The first objection raised was against the very underpinnings of the phrenological movement. While the field was predicated on skull topology being directly related to brain topology, there was no evidence of a connection between the two. In fact, whether 'high energy' (i.e. more developed) parts of the brain were quantitatively larger was the object of dispute, nor could the hypothetical sub-organs being proposed by phrenologists to explain their science be observed on dissection. On top of physiological arguments, phrenology fell prey to the classic fallacy of equating correlation with causation.
Phrenology was also under assualt from outside the scientific community, with religious leaders taking aim. Central to the phrenological 'science' was materialism, which is in contrast to the church's position of mind-body dualism. That is, the idea that personality and behaviour is strictly a consequence of the physical attributes of the brain is contrary to teachings of a soul. As a result, phrenology was condemned as implicit atheism. This, coupled with growing rejection in the scientific community and waning novelty of the practice led to the disappearance of phrenolgy and its being discarded as a credible science.
Now, there are other pseudosciences that have a similar history to phrenology, yet they endure. Astrology, for example, was widely accepted as reality. It was (and continues to be) opposed by religious leaders and has been rejected as a real science. However, astrology columns can still be found in any newspaper. Likewise, you can still get a tarot card reading, have your palm read or visit a psychic very easily. How is it that they persist but phrenology did not? There are a couple of reasons that might be.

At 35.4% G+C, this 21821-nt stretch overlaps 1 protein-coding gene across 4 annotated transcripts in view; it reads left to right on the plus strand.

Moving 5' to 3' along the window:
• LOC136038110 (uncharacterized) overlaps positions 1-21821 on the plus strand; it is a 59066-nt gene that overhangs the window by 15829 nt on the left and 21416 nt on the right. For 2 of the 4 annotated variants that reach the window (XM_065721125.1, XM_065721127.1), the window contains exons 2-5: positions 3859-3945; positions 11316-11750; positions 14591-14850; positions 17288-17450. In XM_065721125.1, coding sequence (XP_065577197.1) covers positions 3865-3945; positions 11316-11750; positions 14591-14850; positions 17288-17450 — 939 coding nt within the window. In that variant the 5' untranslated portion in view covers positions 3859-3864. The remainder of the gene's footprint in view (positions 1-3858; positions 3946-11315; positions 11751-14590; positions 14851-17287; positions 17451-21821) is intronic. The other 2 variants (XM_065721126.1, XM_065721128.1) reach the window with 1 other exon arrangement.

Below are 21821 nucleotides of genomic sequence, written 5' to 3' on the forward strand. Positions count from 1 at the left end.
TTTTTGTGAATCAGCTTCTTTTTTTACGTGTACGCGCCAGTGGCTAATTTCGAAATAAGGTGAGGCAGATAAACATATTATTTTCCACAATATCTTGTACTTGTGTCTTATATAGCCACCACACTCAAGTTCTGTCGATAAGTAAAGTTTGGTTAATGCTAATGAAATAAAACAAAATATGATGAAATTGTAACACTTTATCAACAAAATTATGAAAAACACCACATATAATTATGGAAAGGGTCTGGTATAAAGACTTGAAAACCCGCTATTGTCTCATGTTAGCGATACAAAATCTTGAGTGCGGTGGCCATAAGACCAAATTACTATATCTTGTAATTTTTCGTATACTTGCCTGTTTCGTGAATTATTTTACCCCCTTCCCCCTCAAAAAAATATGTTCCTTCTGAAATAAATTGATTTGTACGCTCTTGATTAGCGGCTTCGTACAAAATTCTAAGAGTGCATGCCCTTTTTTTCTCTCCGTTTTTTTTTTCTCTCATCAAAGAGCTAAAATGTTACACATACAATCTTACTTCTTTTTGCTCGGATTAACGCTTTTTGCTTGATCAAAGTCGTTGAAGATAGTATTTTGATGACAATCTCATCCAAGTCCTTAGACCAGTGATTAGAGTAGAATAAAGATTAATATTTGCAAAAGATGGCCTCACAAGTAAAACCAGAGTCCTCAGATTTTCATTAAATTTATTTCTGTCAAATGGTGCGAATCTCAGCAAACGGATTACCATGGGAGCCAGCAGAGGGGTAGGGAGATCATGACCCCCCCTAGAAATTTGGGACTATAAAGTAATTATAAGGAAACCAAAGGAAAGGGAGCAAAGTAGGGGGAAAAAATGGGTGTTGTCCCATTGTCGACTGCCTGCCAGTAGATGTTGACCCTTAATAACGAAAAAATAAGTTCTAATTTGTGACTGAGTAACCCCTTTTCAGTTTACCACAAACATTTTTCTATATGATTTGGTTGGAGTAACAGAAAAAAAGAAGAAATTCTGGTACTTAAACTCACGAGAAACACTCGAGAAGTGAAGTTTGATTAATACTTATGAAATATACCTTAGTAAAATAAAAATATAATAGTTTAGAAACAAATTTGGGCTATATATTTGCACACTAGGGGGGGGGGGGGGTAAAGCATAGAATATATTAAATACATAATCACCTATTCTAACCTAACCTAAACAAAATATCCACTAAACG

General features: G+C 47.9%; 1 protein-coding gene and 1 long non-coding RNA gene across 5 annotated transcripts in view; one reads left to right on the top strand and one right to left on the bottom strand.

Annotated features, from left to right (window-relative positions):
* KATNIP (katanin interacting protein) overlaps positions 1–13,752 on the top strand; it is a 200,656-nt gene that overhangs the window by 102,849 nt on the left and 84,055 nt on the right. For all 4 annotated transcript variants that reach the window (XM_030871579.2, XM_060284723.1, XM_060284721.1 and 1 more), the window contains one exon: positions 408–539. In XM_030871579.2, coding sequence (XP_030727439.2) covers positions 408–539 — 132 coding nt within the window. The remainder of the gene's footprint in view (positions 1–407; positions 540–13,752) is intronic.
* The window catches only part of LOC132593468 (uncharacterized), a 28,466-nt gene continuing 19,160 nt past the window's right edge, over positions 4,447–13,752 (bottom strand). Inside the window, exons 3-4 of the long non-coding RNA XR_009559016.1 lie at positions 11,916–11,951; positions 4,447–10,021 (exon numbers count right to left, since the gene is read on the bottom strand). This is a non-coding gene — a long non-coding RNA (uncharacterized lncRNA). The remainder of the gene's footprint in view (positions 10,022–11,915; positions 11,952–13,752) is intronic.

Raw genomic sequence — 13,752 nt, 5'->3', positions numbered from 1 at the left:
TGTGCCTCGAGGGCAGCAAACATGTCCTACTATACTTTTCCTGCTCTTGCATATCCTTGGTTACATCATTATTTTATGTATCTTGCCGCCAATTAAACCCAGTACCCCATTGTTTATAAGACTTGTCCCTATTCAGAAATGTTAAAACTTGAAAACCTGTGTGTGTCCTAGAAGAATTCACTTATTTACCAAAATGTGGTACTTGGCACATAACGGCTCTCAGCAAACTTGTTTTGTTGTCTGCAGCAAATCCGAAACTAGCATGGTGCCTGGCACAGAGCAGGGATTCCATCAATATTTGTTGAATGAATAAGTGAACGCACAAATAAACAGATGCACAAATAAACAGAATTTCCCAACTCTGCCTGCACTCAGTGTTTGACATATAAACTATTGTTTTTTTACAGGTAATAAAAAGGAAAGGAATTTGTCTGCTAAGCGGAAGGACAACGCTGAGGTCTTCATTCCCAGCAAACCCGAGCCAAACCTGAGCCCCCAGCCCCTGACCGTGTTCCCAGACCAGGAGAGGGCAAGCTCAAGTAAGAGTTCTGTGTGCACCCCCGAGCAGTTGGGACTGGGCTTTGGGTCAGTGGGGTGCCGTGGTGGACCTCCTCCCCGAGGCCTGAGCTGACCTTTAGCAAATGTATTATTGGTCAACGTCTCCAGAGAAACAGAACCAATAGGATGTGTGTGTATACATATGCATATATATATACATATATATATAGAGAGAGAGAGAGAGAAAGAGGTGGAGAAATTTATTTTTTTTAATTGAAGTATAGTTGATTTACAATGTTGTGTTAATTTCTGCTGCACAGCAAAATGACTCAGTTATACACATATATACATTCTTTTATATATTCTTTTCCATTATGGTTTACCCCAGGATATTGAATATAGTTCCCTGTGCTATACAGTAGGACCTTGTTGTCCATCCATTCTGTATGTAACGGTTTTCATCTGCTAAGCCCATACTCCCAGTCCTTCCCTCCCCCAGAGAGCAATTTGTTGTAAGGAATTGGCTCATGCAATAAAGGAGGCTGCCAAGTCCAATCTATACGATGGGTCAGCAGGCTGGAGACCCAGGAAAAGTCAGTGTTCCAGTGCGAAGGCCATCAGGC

First is its short history. Compared to the other pseudoscience mentioned above, phrenology was a flash in the pan. It may not have had time to establish itself in the public consciousness in the same way that astrology was able to. Furthermore, despite the poor methodology and basis in reality, phrenology was a scientific endeavor. Being such, results couldn't be rationalized with occult-based explanations. If predictions were wrong, the theory was invalidated. Phrenology was pushed out in favour of other ideas of self, such as the psychoanalysis of Freud or Jung. More importantly, some aspects of phrenology were absorbed into the body of scientific thought, making it easier to discard the invalid ideas. Modern neuroscience obviously still holds a material view of the mind, but the idea of localized functions and specialty areas - the basis of phrenology - have also survived. Every fMRI lighting up the music centre of the brain, for example, owes itself in part to phrenology - the brain science of its day. (Some have even suggested that functionl imaging is the phrenology of the 21st century) Despite having gone the way of the dodo, the study of phrenology remains an interesting piece of science history whose influence can still be seen.